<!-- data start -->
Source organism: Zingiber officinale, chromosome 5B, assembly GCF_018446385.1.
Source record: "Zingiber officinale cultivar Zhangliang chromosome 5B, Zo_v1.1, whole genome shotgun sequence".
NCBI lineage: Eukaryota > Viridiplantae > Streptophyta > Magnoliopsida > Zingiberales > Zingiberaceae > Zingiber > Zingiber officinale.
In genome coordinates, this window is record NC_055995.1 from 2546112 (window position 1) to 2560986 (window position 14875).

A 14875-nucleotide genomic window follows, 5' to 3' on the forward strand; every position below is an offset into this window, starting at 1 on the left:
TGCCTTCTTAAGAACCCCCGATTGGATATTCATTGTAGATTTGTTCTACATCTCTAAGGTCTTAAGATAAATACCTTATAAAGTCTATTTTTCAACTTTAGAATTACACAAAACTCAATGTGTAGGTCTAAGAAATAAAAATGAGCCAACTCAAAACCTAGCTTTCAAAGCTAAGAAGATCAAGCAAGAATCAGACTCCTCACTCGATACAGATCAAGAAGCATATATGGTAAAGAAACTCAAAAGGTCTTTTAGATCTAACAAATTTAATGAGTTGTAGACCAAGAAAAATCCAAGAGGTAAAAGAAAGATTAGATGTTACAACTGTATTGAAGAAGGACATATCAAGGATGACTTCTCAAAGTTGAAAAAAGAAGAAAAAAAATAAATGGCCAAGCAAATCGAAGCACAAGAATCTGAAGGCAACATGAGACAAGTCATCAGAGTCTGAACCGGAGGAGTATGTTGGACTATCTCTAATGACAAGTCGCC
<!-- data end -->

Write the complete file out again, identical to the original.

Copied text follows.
Source organism: Zingiber officinale, chromosome 5B, assembly GCF_018446385.1.
Source record: "Zingiber officinale cultivar Zhangliang chromosome 5B, Zo_v1.1, whole genome shotgun sequence".
NCBI lineage: Eukaryota > Viridiplantae > Streptophyta > Magnoliopsida > Zingiberales > Zingiberaceae > Zingiber > Zingiber officinale.
In genome coordinates, this window is record NC_055995.1 from 2546112 (window position 1) to 2560986 (window position 14875).

A 14875-nucleotide genomic window follows, 5' to 3' on the forward strand; every position below is an offset into this window, starting at 1 on the left:
TGCCTTCTTAAGAACCCCCGATTGGATATTCATTGTAGATTTGTTCTACATCTCTAAGGTCTTAAGATAAATACCTTATAAAGTCTATTTTTCAACTTTAGAATTACACAAAACTCAATGTGTAGGTCTAAGAAATAAAAATGAGCCAACTCAAAACCTAGCTTTCAAAGCTAAGAAGATCAAGCAAGAATCAGACTCCTCACTCGATACAGATCAAGAAGCATATATGGTAAAGAAACTCAAAAGGTCTTTTAGATCTAACAAATTTAATGAGTTGTAGACCAAGAAAAATCCAAGAGGTAAAAGAAAGATTAGATGTTACAACTGTATTGAAGAAGGACATATCAAGGATGACTTCTCAAAGTTGAAAAAAGAAGAAAAAAAATAAATGGCCAAGCAAATCGAAGCACAAGAATCTGAAGGCAACATGAGACAAGTCATCAGAGTCTGAACCGGAGGAGTATGTTGGACTATCTCTAATGACAAGTCGCC